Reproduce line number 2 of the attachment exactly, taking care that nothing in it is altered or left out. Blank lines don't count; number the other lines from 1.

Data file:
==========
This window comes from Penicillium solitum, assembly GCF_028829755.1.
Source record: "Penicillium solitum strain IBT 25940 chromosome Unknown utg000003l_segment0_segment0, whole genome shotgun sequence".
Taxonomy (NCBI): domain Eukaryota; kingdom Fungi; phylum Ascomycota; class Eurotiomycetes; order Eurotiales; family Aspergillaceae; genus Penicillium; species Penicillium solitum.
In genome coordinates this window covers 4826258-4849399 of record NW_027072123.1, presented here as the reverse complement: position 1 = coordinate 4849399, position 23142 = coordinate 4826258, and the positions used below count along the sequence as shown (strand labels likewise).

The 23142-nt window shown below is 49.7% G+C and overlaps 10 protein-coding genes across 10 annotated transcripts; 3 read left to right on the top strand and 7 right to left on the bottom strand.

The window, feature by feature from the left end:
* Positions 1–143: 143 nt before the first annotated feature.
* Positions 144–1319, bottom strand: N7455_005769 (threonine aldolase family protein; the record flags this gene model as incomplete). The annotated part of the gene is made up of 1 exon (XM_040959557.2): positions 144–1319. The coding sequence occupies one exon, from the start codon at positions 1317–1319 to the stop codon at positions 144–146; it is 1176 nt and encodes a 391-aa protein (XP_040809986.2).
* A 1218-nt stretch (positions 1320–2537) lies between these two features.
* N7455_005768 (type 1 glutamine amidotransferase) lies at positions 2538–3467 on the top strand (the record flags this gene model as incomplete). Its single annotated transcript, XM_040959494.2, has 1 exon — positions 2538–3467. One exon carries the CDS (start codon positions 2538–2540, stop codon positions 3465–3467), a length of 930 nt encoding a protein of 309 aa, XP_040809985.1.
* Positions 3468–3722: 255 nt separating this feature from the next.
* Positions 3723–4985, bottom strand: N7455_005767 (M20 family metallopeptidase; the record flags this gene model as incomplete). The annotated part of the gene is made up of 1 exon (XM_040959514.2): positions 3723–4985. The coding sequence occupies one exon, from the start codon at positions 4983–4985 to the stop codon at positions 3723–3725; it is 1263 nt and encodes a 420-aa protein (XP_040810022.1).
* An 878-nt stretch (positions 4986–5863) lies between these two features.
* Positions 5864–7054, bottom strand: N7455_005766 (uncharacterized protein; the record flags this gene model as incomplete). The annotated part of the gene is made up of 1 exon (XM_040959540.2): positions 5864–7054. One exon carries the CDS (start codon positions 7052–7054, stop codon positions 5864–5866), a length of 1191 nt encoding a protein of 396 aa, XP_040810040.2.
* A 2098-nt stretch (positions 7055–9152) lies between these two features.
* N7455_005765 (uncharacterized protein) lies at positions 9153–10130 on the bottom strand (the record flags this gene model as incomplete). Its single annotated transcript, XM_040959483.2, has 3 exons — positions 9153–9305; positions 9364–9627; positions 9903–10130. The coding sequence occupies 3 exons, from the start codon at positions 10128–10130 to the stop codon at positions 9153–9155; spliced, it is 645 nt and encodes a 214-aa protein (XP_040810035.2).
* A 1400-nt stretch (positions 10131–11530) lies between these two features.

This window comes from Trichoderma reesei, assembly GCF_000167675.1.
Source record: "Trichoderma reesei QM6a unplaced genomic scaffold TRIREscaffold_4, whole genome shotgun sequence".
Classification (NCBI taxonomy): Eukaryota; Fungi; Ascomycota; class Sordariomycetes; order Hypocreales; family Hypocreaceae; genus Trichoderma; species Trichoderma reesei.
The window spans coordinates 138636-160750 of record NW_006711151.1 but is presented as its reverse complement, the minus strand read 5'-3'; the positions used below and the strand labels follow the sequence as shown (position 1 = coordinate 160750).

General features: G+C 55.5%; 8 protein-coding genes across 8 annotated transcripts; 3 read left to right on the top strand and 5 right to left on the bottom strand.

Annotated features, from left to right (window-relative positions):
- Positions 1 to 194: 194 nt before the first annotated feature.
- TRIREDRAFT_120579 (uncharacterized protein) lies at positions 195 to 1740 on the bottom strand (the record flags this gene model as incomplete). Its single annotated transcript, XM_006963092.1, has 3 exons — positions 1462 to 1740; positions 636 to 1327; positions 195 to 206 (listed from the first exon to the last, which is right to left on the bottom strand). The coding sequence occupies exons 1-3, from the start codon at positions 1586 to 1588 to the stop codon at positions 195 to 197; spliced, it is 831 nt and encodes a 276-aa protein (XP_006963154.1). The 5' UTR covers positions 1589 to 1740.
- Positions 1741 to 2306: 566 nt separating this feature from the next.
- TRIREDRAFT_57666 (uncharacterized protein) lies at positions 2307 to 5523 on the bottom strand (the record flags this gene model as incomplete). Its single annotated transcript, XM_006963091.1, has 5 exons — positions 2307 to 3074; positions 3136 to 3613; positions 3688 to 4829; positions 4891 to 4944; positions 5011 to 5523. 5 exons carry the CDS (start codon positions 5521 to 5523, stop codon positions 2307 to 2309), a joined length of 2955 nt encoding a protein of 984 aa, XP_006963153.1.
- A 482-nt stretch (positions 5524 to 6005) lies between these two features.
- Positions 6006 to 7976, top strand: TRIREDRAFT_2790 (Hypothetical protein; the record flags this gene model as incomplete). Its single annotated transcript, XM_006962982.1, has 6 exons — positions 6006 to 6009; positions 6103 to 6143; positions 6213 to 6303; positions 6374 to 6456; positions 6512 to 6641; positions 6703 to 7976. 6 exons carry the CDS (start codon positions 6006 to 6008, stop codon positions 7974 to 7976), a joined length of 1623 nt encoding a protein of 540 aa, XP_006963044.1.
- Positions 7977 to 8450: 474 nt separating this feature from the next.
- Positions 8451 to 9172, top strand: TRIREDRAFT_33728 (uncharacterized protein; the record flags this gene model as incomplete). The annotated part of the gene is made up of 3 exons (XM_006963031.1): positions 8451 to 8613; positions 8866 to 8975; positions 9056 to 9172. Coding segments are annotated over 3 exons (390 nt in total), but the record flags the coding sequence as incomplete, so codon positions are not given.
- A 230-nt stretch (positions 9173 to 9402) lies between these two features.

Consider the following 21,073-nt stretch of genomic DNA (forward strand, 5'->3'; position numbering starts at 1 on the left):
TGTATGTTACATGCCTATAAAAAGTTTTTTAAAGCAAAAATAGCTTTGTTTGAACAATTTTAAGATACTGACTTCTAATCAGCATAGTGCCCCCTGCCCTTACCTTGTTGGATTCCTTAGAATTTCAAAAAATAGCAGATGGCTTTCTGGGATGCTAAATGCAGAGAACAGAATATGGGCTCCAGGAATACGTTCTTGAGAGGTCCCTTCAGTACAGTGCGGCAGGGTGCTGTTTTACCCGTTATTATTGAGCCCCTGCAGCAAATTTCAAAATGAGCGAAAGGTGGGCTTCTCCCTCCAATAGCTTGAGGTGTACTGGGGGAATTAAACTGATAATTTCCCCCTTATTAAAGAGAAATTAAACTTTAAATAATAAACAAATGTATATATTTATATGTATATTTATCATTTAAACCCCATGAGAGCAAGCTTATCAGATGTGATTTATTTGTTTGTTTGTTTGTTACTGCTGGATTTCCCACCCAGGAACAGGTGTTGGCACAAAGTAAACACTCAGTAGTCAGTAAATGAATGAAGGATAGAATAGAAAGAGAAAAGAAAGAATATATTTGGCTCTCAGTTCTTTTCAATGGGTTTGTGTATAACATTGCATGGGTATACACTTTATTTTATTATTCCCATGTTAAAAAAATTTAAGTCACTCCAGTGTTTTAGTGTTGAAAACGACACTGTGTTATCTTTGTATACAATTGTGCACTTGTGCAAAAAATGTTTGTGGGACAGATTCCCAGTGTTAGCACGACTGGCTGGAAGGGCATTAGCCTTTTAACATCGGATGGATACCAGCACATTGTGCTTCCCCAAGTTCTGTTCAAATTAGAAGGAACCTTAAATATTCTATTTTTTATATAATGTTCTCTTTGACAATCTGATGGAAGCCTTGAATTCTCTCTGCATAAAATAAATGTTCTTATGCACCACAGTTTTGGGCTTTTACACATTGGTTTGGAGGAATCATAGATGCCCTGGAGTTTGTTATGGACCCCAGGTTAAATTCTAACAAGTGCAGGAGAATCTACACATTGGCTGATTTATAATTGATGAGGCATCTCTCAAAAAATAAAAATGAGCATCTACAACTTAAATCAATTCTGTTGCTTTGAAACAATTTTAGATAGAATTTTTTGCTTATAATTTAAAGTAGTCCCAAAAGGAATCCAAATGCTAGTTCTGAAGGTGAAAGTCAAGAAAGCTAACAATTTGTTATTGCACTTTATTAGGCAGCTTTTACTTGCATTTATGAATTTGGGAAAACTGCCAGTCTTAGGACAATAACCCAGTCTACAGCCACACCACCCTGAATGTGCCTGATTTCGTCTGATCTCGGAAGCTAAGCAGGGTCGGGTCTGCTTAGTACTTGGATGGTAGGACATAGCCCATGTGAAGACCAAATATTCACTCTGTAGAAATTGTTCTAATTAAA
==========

Source record: "Penicillium solitum strain IBT 25940 chromosome Unknown utg000003l_segment0_segment0, whole genome shotgun sequence".